Vaccine Concerns Dampen Oil Demand Outlook
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For the past year, COVID-19 has been a drag on oil demand. Although the oil demand outlook has improved dramatically since last March, recent concerns about the safety of a coronavirus vaccines as well as the vaccination rate – as well as fears about more lockdowns – have dampened expectations. Read on for insights on this and other recent developments important to the oil and gas markets.
Rigzone: What were some market expectations that actually occurred during the past week – and which expectations did not?
Samuel Indyk, Senior Analyst, uk.Investing.com: The increase in COVID-19 cases in Europe and slow roll-out of their vaccination program is now looking like it could weigh on oil demand for longer than previously feared. The suspension of the AstraZeneca (NASDAQ: AZN) vaccine by numerous countries in Europe could further slow progress towards herd immunity with public confidence in the vaccine at an all-time low. The fears have played out in the market with the European gasoil crack falling to its lowest level since November 2020.
Jon Donnel, Managing Director, B. Riley Advisory Services: We expected to see crude prices level off after the recent run, especially considering that U.S. storage levels have been stabilizing over the past few weeks. This trend continued with another modest build in total crude stocks despite imports declining compared to a week ago.
Tom Seng, Director – School of Energy Economics, Policy and Commerce, University of Tulsa’s Collins College of Business: Crude’s rally, which started at the beginning of last month, came to a crashing halt yesterday as demand concerns re-emerged, inventories increased, and the International Energy Agency (IEA) contradicted the prevailing outlook on the global crude surplus.
After being up almost 30% since the first of the year, Brent and WTI prices fell over $4 yesterday and were down almost $6 at one point – the biggest one-day decline since last September. Both grades of oil will settle down substantially on the week. The spread of COVID-19 variants in Europe has led to concerns about possible shut-down again, which would dampen demand. Meanwhile, the IEA in Paris reported that global inventories of crude are still much higher than pre-coronavirus levels, contradicting the market sentiment that supplies are tight and we are in a “super-cycle” for oil. Technical traders also jumped on the lower price move, further adding downward price momentum as WTI had been trading above its 13-day moving average (MA) and well-above its 21-day MA.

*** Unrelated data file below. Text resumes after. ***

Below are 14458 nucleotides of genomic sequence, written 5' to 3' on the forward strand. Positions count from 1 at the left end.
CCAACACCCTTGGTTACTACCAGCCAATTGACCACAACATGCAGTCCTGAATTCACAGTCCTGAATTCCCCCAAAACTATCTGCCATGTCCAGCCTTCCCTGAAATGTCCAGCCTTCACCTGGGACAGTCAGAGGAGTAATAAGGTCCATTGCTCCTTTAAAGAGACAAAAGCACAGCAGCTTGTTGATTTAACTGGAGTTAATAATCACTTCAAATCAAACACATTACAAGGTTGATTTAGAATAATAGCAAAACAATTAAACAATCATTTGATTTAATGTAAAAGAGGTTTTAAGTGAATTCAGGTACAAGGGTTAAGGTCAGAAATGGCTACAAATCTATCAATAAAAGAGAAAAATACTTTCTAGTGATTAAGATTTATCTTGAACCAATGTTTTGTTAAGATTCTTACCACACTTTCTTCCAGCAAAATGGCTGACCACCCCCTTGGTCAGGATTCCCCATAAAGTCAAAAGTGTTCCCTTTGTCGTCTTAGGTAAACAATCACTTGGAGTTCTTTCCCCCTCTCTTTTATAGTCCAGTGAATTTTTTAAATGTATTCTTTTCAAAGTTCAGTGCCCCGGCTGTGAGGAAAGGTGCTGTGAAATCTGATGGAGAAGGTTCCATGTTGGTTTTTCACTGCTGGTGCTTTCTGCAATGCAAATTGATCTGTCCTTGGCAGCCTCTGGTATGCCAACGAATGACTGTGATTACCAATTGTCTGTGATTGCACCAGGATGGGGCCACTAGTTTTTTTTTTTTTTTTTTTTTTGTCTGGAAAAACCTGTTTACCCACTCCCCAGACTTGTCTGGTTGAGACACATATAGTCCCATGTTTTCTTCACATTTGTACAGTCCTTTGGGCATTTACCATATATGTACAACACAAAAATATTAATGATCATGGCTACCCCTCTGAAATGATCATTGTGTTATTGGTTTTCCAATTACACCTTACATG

The U.S. Energy Information Administration (EIA) Weekly Petroleum Status Report showed a 2.4 million-barrel inventory increase vs. an American Petroleum Institute (API) report showing a moderate 1 million-barrel gain, with analysts calling for 3 million barrels. At 501 million barrels, inventories have risen to 6% above the five-year average for this time of year. However, for the first time in several weeks, we saw small gains in both total motor gasoline (+500,000 barrels) and distillates inventories (+300,000 barrels). Stored volumes of both refined products remain below their five-year average levels, however. Refinery utilization increased to 76%, up from 69% the previous week. But the general sentiment is that refiners are in no hurry to increase output as “crack spread” margins have been very strong – at or above $20 per barrel on a 3:2:1 ratio. Additionally, refineries are entering “turn-around” where gasoline blends are switched from winter to summer and routine maintenance occurs ahead of the summer demand period. Crude oil stocks at the key Cushing, Okla., hub were down 624,000 barrels to 48 million barrels, or 63% of capacity there. U.S. oil production held at 10.9 million barrels per day (bpd) – but far below last year’s 13.1 million bpd.